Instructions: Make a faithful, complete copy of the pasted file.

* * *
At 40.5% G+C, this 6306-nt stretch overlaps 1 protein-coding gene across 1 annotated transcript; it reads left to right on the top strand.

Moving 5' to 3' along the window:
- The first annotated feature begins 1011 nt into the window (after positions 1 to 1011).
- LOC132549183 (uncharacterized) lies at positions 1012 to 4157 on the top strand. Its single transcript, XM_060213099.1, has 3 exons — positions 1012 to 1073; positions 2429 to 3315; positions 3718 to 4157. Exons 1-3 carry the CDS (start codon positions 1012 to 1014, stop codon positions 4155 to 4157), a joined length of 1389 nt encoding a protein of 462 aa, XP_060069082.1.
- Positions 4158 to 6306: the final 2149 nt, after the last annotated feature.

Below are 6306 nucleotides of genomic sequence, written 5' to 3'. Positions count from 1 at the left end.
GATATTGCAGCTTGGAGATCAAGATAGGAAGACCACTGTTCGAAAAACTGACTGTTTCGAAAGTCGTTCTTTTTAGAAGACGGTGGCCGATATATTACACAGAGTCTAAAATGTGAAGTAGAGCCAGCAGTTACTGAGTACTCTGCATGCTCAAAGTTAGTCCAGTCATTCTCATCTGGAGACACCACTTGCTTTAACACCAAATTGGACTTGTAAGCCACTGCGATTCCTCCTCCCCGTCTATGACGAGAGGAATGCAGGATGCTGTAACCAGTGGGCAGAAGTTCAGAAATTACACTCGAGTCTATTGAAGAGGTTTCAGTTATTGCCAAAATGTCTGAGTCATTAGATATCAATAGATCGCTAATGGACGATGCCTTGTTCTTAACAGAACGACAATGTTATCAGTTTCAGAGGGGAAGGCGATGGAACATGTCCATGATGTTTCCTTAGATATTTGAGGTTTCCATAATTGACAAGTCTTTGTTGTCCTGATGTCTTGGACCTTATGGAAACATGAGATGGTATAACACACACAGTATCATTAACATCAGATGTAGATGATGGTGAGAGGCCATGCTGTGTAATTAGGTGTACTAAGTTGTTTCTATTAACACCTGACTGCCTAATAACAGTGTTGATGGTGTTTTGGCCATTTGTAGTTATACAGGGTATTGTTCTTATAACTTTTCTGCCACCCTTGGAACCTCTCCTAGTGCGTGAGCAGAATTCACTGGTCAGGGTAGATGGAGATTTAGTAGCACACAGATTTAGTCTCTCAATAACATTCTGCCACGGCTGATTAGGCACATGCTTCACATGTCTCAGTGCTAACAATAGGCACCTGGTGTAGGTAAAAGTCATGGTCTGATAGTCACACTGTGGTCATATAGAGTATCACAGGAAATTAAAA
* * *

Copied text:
At 40.5% G+C, this 6306-nt stretch overlaps 1 protein-coding gene across 1 annotated transcript; it reads left to right on the top strand.

Moving 5' to 3' along the window:
- The first annotated feature begins 1011 nt into the window (after positions 1 to 1011).
- LOC132549183 (uncharacterized) lies at positions 1012 to 4157 on the top strand. Its single transcript, XM_060213099.1, has 3 exons — positions 1012 to 1073; positions 2429 to 3315; positions 3718 to 4157. Exons 1-3 carry the CDS (start codon positions 1012 to 1014, stop codon positions 4155 to 4157), a joined length of 1389 nt encoding a protein of 462 aa, XP_060069082.1.
- Positions 4158 to 6306: the final 2149 nt, after the last annotated feature.

Below are 6306 nucleotides of genomic sequence, written 5' to 3'. Positions count from 1 at the left end.
GATATTGCAGCTTGGAGATCAAGATAGGAAGACCACTGTTCGAAAAACTGACTGTTTCGAAAGTCGTTCTTTTTAGAAGACGGTGGCCGATATATTACACAGAGTCTAAAATGTGAAGTAGAGCCAGCAGTTACTGAGTACTCTGCATGCTCAAAGTTAGTCCAGTCATTCTCATCTGGAGACACCACTTGCTTTAACACCAAATTGGACTTGTAAGCCACTGCGATTCCTCCTCCCCGTCTATGACGAGAGGAATGCAGGATGCTGTAACCAGTGGGCAGAAGTTCAGAAATTACACTCGAGTCTATTGAAGAGGTTTCAGTTATTGCCAAAATGTCTGAGTCATTAGATATCAATAGATCGCTAATGGACGATGCCTTGTTCTTAACAGAACGACAATGTTATCAGTTTCAGAGGGGAAGGCGATGGAACATGTCCATGATGTTTCCTTAGATATTTGAGGTTTCCATAATTGACAAGTCTTTGTTGTCCTGATGTCTTGGACCTTATGGAAACATGAGATGGTATAACACACACAGTATCATTAACATCAGATGTAGATGATGGTGAGAGGCCATGCTGTGTAATTAGGTGTACTAAGTTGTTTCTATTAACACCTGACTGCCTAATAACAGTGTTGATGGTGTTTTGGCCATTTGTAGTTATACAGGGTATTGTTCTTATAACTTTTCTGCCACCCTTGGAACCTCTCCTAGTGCGTGAGCAGAATTCACTGGTCAGGGTAGATGGAGATTTAGTAGCACACAGATTTAGTCTCTCAATAACATTCTGCCACGGCTGATTAGGCACATGCTTCACATGTCTCAGTGCTAACAATAGGCACCTGGTGTAGGTAAAAGTCATGGTCTGATAGTCACACTGTGGTCATATAGAGTATCACAGGAAATTAAAA